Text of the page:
Cadbury’s gets the credit for spreading this crunchy sponge candy around the world in the early 1900’s.
Also known as seafoam candy, and cinder toffee, it is still very popular today.
It has had many incarnations over the years, and it is surprisingly easy to make at home.
It is very crowd-pleasing, and will make you many fast friends!
I make this sponge candy specifically at the holidays and it’s hard to keep enough of it around.
It seems to disappear as quickly as I can get it made, but then that’s what candy is for!
What is Sponge Candy?
Sponge candy is a delicate, light toffee candy that is often covered with a layer of chocolate.
It has the feel and look of a cross between honeycomb and sea foam.
It tastes a bit like toasted molasses, and sweetness itself.
The texture is sort of like peanut brittle, but a little less crunchy and more light and airy.
It gets its light and airy characteristic because of the baking soda used to make it.
Crunchy and extra sweet, when combined with dark chocolate it can be hard to resist!
You can also grind the candy up and use it as a wonderful topping on ice cream.
Just a friendly warning that if you make this sponge candy, don’t expect it to sit in your house for long.
Our batch proved very popular with our visiting friends and family, and was gone in a couple of days.
What is Sponge Candy Made Of?
Sponge candy is an incredibly basic yet rewarding dessert to make.
This homemade candy recipe is made up of 4 simple ingredients:
I also like to dip and coat the candy in creamy milk or dark chocolate.
You can also experiment with different variations on the coating.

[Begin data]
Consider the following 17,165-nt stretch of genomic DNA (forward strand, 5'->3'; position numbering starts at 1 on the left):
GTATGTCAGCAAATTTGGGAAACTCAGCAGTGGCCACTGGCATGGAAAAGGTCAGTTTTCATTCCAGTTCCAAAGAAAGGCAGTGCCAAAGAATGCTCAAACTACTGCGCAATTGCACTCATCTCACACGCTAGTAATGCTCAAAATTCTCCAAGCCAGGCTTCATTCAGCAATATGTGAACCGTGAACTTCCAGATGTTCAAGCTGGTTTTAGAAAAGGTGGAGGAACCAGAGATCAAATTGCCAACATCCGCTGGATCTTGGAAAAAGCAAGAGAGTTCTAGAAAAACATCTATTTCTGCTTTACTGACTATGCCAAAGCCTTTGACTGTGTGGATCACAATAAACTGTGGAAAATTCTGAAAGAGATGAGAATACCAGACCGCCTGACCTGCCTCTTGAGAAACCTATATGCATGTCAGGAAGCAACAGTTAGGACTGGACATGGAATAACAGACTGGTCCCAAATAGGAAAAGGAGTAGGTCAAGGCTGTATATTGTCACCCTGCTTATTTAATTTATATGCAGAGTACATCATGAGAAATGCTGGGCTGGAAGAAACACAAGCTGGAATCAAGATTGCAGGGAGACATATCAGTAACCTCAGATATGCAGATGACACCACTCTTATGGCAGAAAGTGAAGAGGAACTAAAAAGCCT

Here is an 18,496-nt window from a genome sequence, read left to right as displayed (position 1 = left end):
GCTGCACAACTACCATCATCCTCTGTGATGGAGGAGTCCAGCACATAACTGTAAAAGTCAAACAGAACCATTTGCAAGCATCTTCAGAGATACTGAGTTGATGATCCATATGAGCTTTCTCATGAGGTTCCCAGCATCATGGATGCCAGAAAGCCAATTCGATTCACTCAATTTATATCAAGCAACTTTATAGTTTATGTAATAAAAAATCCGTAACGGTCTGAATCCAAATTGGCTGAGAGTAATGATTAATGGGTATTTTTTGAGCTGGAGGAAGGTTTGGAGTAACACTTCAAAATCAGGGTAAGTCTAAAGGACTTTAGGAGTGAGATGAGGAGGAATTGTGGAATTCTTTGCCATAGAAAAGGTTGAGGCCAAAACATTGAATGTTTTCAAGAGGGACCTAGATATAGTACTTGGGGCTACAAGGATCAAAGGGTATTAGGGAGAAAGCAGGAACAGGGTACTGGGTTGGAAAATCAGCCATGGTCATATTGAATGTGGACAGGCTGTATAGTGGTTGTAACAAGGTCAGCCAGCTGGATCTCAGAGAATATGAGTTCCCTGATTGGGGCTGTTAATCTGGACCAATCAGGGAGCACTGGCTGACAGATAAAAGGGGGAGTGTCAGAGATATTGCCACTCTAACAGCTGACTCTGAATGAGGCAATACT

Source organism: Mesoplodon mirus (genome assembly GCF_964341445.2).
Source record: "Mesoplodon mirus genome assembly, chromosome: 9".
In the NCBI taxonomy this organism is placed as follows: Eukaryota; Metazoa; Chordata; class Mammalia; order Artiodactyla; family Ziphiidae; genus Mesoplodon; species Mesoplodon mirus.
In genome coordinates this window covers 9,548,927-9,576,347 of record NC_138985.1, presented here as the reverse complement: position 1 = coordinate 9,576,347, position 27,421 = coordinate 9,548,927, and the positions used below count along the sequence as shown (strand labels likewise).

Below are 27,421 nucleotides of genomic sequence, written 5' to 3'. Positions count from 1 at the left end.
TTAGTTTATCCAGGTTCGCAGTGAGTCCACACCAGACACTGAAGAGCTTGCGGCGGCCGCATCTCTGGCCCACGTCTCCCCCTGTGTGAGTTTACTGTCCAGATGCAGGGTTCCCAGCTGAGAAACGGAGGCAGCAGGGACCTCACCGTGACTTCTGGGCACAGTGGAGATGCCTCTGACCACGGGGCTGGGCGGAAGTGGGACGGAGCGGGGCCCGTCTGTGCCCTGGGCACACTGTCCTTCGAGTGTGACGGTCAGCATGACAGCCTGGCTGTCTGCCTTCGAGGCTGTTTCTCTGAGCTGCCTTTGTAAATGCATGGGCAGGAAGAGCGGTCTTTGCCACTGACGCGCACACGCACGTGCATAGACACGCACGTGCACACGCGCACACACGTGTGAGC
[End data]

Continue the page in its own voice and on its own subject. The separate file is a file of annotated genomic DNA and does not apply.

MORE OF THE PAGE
Try using different flavored chocolates that you can easily buy from any candy store.
Alternatively, you can flavor with your own chocolate coating mixture.
Try putting chopped nuts into the chocolate before coating the candy.
Where Did Sponge Candy Originate?
Sponge candy is a proud creation from the city of Buffalo, NY.
Although the history is slightly murky on how it was created, there is a generally recognised theory.
It most likely was discovered by accident, as most of the greatest inventions are.
Baking soda was inadvertently added to the other ingredients that had been heated and a masterpiece was born.
There are many varieties of this candy that are eaten right around the world, such as the following:
- Honeycomb (Australia)
- Cinder Toffee (UK)
- Sea Foam (Pacific Northwest)
- Fairy Food (Chicago)
- Molasses Puff (St Louis)
How to Make Sponge Candy
Making sponge candy is a very simple process, and one that you can have fun with, especially with a young helper.
Kids are fascinated with the foaming process the candy goes through.
You end up producing a candy that looks like it would be complex; only be made by professionals.
After making this you will see just how straightforward it actually is, and you will become the professional.
Stir, making sure all of the ingredients have combined and the sugar is dissolved.
Cooking without stirring and using a candy thermometer, heat the mixture to 300ºF (150ºC), then remove from heat.
Now for the fun exciting part!
Immediately add the baking soda and stir well.
Now you will see that the mixture will begin to bubble and look very much like a witch’s cauldron.
Pour the mixture into the lined pan, and leave it to cool down completely.
It can be very sticky so just use cold water to clean up any messes.
Don’t panic if your mixture starts expanding bigger than your pan.
Scrape off any additional candy batter into another pan
Is It Gluten-Free?
Excitingly for people who don’t eat gluten, sponge candy is totally gluten-free!
Sponge Candy Recipe
- 1½ cups Sugar
- 1½ cups Dark Corn Syrup
- 1½ tbsp White Vinegar
- 1½ tbsp Baking Soda
- Mix sugar, corn syrup, and white vinegar in a saucepan and heat over medium heat until the sugar has dissolved.
- Without stirring continue to heat until temperature reaches 300ºF (150ºC) on a candy thermometer.
- Remove from the heat. Immediately add the baking soda and stir well.
- Pour into prepared pan. Cool completely.
- Once cool, lift candy out using the foil.
- Break candy into pieces. Cover with dark chocolate (optional). Milk chocolate is also an option.
- Store in an airtight container at room temperature for up to a week.